- The Washington Times - Thursday, October 7, 2004

No losers

The art of spinning press releases is valuable during this highly competitive election season, whether one is leading or trailing in political fund raising.

Consider this pair of headlines in competing press releases issued yesterday by the National Republican Senatorial Committee and the Democratic Senatorial Campaign Committee:

The Republicans — “NRSC reports $17.2 million on hand; 2 to 1 lead over Democrats.”

The Democrats — “DSCC outraises NRSC for 3rd quarter, outraising NRSC for cycle by $1 million.”

California concerns

“Instead of heeding the call of last fall’s historic recall and refocusing on the three ‘E’s,’ my opponent and her colleagues in the Legislature chose to spend their time, and our tax dollars, debating what I call the three ‘F’s’: ferrets, feng shui and foie gras.”

Heather Peters, a “Schwarzenegger Republican” running for California State Assembly in Los Angeles County against incumbent Democrat Fran Pavley

Raisin harvest

Fact or fiction, the newspaper headline in this week’s California Aggie, which began publishing in 1915, certainly is frightening: “Scientists Predict a 10 to 15 Degree Temperature Increase in Next Century.”

The article begins: “Napa Valley is ideal for growing wine grapes. Each inch of rolling hill is covered in mottled vines turning red, orange and yellow for fall. The cool morning fog cover spills in from the coast.

“But wine lovers beware — by the end of the century your coveted Napa Valley merlot may be a lot more expensive, and the rolling hills may look more like dry grassland.”

Time to stock the wine cellar?

“Given that the average wine lover is of age, I suggest that by the end of the century, higher wine prices might be the least of their worries,” reacts Iain Murray, senior fellow for International Policy at the Competitive Enterprise Institute in Washington.

Irish stew

Irish-Americans, proud bunch they are, don’t see eye to eye on the 2004 presidential campaign.

Stella O’Leary, leader of the Irish American Democrats, is distributing a recent Washington Post clipping that opines: “Irish Americans, watching John Edwards in the debate last night, were reminded of John Kennedy. Smart- believable- charming, John Edwards was a reincarnation of John Kennedy, while Dick Cheney came across as a mean and defensive Richard Nixon.”

Reaction from the Irish Republican wing?

“A reincarnation of John Kennedy? Give me a break,” says Frank Duggan, chairman of the Irish American Republicans. “Edwards sounds like Gomer Pyle and he looks like the Breck Shampoo girl.”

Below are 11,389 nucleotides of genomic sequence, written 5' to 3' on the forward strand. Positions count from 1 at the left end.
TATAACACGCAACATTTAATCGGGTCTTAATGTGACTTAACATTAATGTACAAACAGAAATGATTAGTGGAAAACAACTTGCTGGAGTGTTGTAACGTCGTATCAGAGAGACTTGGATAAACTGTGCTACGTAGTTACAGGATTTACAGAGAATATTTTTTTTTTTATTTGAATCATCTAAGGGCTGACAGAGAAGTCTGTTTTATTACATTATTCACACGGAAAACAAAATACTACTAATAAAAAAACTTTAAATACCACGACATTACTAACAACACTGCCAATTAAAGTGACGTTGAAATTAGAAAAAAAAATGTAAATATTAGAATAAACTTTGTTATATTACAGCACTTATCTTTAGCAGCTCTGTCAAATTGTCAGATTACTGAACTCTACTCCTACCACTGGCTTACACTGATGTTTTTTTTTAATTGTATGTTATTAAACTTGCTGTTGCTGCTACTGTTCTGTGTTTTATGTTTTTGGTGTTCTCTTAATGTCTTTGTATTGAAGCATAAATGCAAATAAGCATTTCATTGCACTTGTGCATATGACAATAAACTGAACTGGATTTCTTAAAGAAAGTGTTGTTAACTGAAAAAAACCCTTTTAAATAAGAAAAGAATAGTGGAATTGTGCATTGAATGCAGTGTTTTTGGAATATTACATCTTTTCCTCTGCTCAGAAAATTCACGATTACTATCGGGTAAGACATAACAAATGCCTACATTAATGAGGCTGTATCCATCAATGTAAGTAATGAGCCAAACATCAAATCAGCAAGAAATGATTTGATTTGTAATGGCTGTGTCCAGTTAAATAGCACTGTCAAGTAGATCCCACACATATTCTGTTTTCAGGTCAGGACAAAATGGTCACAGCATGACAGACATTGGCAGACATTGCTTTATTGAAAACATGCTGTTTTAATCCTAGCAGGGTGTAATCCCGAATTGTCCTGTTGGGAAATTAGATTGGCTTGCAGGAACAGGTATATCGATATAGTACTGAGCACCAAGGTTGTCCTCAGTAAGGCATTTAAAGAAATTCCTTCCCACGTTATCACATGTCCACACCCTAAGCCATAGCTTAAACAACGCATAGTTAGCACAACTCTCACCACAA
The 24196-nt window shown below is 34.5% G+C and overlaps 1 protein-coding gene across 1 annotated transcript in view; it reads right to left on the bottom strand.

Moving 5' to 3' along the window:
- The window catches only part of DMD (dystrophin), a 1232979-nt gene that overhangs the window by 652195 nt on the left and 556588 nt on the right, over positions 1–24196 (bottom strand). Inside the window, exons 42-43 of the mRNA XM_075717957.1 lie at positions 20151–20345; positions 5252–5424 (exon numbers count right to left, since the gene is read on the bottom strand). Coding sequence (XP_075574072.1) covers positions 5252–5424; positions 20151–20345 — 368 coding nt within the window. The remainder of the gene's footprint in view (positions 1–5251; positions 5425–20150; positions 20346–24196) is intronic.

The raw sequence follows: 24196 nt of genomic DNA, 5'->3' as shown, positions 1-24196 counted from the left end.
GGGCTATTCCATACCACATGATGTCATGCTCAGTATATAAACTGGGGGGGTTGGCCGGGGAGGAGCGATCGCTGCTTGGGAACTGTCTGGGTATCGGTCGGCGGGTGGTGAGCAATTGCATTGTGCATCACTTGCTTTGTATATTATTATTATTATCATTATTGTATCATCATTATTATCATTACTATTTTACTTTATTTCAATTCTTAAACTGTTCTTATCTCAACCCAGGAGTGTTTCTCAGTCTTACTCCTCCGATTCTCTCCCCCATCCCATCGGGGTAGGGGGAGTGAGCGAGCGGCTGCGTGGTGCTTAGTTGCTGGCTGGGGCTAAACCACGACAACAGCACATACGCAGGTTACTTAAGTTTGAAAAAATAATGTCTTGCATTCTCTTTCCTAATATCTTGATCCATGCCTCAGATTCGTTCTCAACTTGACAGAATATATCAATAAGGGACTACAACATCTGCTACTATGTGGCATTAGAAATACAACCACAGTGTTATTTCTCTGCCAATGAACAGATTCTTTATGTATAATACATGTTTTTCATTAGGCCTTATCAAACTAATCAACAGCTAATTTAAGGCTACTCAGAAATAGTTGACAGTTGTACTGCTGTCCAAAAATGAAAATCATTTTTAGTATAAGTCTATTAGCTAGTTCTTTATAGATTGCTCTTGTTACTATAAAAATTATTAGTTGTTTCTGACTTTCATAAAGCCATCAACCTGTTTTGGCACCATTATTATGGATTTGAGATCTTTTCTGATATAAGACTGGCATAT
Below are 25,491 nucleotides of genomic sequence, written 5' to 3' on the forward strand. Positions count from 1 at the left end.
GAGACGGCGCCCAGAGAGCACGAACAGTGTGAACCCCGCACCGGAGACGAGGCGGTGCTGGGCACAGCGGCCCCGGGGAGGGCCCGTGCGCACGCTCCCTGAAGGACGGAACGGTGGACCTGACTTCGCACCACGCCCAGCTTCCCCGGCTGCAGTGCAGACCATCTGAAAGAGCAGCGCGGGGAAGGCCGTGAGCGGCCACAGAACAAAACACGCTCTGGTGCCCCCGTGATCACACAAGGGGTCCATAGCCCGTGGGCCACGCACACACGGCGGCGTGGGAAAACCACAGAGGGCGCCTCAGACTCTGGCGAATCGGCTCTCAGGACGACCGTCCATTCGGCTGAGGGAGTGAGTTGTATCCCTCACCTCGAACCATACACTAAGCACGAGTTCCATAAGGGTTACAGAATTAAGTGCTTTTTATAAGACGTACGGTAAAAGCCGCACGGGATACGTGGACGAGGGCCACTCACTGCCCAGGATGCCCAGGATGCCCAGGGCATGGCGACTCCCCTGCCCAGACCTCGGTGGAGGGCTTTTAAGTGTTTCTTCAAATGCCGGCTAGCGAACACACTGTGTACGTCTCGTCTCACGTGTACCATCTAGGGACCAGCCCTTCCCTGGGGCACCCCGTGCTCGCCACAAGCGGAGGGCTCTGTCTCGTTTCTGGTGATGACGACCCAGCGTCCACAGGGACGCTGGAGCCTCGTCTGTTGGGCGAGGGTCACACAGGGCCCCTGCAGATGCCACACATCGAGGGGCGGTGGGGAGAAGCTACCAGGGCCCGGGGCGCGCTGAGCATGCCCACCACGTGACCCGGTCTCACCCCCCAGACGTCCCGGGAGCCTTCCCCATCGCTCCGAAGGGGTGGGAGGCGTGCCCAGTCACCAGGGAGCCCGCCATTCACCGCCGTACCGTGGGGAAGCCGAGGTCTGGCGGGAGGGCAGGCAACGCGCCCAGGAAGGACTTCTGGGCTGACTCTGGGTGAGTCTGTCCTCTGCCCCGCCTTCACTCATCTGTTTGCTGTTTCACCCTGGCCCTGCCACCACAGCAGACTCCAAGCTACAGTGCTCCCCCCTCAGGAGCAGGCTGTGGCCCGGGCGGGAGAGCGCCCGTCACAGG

Of mice and men

Banned Books Week has drawn to a close for another year, although this might be the first time you’ve read about the national celebration of First Amendment rights.

Sponsors of banning fewer books include the American Booksellers Foundation for Free Expression, Association of American Publishers, American Society of Journalists and Authors, National Association of College Stores, as well as 3,500 libraries and booksellers.

The observance is even endorsed by the Center for the Book in the Library of Congress.

What interested us most was which book titles and authors were most frequently “challenged” — removing books from shelves or restricting materials, based upon the objections of a person or group.

Here’s what we learned: Among the top challenged books during the past decade were “Scary Stories” (series), by Alvin Schwartz; “Daddy’s Roommate,” by Michael Willhoite; “I Know Why the Caged Bird Sings,” by Maya Angelou; “The Adventures of Huckleberry Finn,” by Mark Twain; “Of Mice and Men,” by John Steinbeck; “Harry Potter” (series), by J.K. Rowling; “Heather Has Two Mommies,” by Leslea Newman; “The Catcher in the Rye,” by J.D. Salinger; “Goosebumps” (series), by R.L. Stine; “The Color Purple,” by Alice Walker; and “Sex,” by Madonna.

As for the most frequently challenged authors in 2003: Phyllis Reynolds Naylor, J.K. Rowling, Robert Cormier, Judy Blume, Katherine Paterson, John Steinbeck, Walter Dean Myers, Robie Harris, Stephen King and Louise Rennison.

Fans of this column will enjoy John McCaslin’s new book, “Inside the Beltway: Offbeat Stories, Scoops, and Shenanigans From Around the Nation’s Capital.” Mr. McCaslin, whose column is nationally syndicated, can be reached at 202/636-3284 or jmccaslin@washingtontimes.com.

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